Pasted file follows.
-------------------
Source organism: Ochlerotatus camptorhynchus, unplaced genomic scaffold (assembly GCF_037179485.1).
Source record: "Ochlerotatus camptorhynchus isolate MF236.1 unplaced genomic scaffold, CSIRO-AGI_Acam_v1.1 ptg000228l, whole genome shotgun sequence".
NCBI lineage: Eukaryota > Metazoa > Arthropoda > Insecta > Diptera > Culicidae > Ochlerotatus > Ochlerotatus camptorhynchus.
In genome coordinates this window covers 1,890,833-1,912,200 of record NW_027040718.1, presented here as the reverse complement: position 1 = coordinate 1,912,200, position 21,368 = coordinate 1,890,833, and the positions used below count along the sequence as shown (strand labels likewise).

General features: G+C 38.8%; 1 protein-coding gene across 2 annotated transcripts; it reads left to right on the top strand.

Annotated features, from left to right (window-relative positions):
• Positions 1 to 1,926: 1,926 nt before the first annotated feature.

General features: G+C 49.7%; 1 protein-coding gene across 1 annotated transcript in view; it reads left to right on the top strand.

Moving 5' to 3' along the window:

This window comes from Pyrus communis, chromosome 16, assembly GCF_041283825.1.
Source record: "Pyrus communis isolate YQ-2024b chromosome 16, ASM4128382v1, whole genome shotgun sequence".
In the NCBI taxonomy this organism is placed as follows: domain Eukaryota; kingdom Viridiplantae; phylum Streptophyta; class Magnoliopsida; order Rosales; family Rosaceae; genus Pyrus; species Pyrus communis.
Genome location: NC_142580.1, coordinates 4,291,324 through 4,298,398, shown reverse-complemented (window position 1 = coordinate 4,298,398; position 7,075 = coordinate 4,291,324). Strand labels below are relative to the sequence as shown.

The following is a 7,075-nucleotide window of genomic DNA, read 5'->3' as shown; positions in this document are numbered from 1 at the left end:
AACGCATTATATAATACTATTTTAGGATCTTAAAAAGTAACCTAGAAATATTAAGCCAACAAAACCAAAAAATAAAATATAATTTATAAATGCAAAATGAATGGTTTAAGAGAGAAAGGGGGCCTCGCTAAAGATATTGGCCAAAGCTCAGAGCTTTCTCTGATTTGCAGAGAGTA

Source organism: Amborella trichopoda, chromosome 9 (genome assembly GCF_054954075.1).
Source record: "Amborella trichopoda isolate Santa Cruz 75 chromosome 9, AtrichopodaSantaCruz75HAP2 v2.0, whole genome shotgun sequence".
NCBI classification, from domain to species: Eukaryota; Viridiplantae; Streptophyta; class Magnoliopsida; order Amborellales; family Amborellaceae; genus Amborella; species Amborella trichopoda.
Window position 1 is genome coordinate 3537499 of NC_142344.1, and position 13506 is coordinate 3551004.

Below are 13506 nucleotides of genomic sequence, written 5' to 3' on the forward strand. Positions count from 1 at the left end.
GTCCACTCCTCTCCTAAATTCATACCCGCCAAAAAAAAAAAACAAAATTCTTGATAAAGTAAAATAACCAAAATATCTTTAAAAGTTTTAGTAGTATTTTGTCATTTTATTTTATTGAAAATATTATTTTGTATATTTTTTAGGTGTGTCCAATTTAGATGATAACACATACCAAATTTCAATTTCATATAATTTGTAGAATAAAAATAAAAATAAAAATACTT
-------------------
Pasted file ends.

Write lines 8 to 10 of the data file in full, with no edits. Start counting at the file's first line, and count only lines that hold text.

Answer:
General features: G+C 49.7%; 1 protein-coding gene across 1 annotated transcript in view; it reads left to right on the top strand.

Moving 5' to 3' along the window:

This window comes from Pyrus communis, chromosome 16, assembly GCF_041283825.1.